Aggies host Boise State in crucial late-season contest – Cache Valley Daily

LOGAN — Utah State will play its second straight game at home with three major goals in mind. One, to win on senior night. Two, get its sixth win of the season and become bowl eligible. And third, beat Boise State for the first time since 2015 and just the second time in the last quarter century.

Game Details

Kickoff: 5 p.m. Mountain Time

Location: Merlin Olsen Field at Maverik Stadium (Logan, UT)

KVNU Aggie GameDay with Al Lewis: 3:10 – 4:45 p.m.

KVNU Aggie Call with Al Lewis: Immediately after Coach Anderson’s post-game comments

TV Broadcast: CBS Sports Network

Radio Broadcast: KVNU (102.1 FM, 610 AM) in Logan; KVNU (98.3) in Tremonton; KVNU (93.5) in Garden City; KZNS (97.5 FM, 1280 AM) in Salt Lake City; KRPX (102.7 FM) in Green River, Utah; KRPX (100.3 FM) in Moab; KRPX (95.9 FM) in Orangeville; KRPX (95.3 FM) in Price; KVSI (1450 AM/104.5 FM) in Montpelier, Idaho.

Injury Report

  • (LB) Bronson Olevao – Questionable

  • Players Out For Season – (S) Omari Okeke, (LB) Max Alford, (WR) Kyle Van Leeuwen, (P) Stephen Kotsanlee

Statistical Rank Comparison

Utah State Stat Boise State
35.5 (20th) Scoring Offense 31.2 (39th)
448.3 (22nd) Total Offense 439.3 (27th)
271.0 (32nd) Passing Offense 243.4 (53rd)
177.3 (40th) Rushing Offense 195.9 (20th)
32.0 (110th) Scoring Defense 26.8 (71st)
400.3 (93rd) Total Defense 387.4 (77th)
230.3 (71st) Passing Defense 271.8 (123rd)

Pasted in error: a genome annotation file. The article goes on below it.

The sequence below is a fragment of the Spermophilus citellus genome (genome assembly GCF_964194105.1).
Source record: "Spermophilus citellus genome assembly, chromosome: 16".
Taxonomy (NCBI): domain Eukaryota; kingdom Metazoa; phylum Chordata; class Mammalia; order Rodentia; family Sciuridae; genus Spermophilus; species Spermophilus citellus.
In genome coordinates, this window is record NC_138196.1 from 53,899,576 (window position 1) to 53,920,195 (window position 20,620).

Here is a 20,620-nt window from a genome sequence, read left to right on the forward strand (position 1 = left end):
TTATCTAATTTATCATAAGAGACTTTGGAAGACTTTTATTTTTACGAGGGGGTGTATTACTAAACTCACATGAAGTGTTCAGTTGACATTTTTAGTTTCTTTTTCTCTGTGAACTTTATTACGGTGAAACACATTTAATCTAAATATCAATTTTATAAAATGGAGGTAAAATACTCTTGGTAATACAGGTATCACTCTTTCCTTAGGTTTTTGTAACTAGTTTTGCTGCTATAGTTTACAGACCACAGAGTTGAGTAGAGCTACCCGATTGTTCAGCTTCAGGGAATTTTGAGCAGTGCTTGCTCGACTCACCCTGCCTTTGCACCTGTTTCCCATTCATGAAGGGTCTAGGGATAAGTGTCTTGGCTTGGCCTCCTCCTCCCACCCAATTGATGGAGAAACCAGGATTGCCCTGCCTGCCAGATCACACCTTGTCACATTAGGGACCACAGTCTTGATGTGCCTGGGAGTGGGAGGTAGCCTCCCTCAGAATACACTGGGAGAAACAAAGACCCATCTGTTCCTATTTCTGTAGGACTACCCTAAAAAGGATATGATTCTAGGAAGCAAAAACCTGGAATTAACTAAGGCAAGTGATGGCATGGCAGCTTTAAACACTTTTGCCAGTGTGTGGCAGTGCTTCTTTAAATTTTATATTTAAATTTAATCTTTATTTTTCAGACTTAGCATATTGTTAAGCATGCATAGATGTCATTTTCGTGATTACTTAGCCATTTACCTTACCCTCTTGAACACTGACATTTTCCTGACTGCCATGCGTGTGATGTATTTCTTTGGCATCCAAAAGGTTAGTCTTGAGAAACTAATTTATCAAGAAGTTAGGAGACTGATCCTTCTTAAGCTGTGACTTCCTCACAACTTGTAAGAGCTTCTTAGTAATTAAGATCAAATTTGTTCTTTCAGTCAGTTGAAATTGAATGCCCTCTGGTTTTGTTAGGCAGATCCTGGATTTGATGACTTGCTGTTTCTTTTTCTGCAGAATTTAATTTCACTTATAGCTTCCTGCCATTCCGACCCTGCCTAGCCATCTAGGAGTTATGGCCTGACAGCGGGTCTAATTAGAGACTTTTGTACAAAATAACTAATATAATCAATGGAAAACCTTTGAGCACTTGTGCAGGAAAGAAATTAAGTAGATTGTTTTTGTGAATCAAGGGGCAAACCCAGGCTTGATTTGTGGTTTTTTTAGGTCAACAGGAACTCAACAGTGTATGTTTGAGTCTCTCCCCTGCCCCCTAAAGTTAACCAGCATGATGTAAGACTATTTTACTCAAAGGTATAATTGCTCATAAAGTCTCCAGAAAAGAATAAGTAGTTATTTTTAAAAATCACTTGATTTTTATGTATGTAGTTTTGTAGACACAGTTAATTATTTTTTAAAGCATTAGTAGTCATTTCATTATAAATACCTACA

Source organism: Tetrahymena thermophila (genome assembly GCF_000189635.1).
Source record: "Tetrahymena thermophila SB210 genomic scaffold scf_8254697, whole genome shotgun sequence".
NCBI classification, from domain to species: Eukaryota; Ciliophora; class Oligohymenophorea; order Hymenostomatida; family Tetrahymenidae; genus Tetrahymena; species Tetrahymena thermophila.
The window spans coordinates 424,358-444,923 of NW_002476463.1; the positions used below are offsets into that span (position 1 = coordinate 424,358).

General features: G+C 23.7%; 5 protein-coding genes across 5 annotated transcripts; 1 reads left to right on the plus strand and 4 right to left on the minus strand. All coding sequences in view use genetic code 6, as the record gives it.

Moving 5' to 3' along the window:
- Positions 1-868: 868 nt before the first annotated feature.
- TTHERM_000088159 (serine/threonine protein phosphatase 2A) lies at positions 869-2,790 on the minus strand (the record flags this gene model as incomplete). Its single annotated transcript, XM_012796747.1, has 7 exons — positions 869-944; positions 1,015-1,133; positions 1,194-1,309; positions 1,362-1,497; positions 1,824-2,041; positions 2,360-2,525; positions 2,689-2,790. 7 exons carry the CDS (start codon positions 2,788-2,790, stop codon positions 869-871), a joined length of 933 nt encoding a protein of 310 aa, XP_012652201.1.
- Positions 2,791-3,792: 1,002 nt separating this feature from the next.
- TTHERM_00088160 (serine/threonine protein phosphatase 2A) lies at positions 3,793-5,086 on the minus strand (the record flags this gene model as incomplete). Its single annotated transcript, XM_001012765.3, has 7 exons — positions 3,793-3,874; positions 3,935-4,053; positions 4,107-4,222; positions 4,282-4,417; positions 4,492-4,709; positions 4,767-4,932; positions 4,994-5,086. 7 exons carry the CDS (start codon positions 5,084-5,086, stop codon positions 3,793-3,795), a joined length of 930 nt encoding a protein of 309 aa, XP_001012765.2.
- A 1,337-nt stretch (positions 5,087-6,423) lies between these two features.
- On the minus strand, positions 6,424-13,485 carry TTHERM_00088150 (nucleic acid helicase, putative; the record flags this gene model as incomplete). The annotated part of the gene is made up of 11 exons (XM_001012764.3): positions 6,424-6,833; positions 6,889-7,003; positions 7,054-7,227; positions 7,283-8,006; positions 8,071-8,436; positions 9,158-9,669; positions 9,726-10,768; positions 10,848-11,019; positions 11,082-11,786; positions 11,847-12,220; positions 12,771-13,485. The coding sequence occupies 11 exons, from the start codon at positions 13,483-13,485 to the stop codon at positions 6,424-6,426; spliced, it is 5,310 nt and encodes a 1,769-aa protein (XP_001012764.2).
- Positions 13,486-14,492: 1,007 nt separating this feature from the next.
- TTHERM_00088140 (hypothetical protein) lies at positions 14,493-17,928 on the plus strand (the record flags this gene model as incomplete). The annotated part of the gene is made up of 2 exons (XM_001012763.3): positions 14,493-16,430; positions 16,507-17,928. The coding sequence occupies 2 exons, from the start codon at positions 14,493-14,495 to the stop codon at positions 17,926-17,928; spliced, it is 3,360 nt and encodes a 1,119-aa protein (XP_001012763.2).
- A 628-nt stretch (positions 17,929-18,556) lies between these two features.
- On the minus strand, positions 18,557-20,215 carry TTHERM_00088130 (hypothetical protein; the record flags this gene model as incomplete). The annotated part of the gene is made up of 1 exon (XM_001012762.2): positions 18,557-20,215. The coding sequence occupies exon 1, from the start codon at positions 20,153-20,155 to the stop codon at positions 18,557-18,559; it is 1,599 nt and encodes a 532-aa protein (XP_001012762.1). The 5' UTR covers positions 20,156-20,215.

170.0 (98th) Rushing Defense 115.6 (26th)
19 (112th) Turnovers Lost 17 (98th)
19 (11th) Turnovers Gained 11 (99th)

Biggest game of the year for Utah State

The Aggies know full well what this game means as far as rivalry between the two teams and also the dominance Boise State has shown over Utah State in the last 26 years. Not only do the Broncos own seven straight victories over USU, but the last four have been decided by at least 19 points in Boise State’s favor.

“Boise comes to town, senior night, last home game of the year, trying to fight to get to number six,” Anderson said, “this is a huge game for us. It will really tell us a lot about who we are.”

Losing last year’s game on the road was particularly rough, more so because of how close the game was late in the game. The Aggies had the ball inside the red zone, down 28-23, with a chance to take the lead with less than two minutes on the clock. But an interception from Cooper Legas began a quick burst of scoring from the Broncos who took the game from a five-point game to a 19-point spread in roughly 90 seconds of game time.

“We had an opportunity to win it and we let it get away,” Anderson said. “We squandered some opportunities throughout the game. You can’t do that.”

Broncos coming to town with interim HC

Boise State has been through a lot of turmoil this year with growing resentment to the now-former head coach Andy Avalos. The third-year head coach was fired the day after the Broncos beat New Mexico last Saturday. The team’s defensive coordinator Spencer Danielson, was named interim head coach. He will step into the new role but will also be the play-caller on defense.

How much will this impact the way Boise State plays? Anderson didn’t seem to feel it will change things.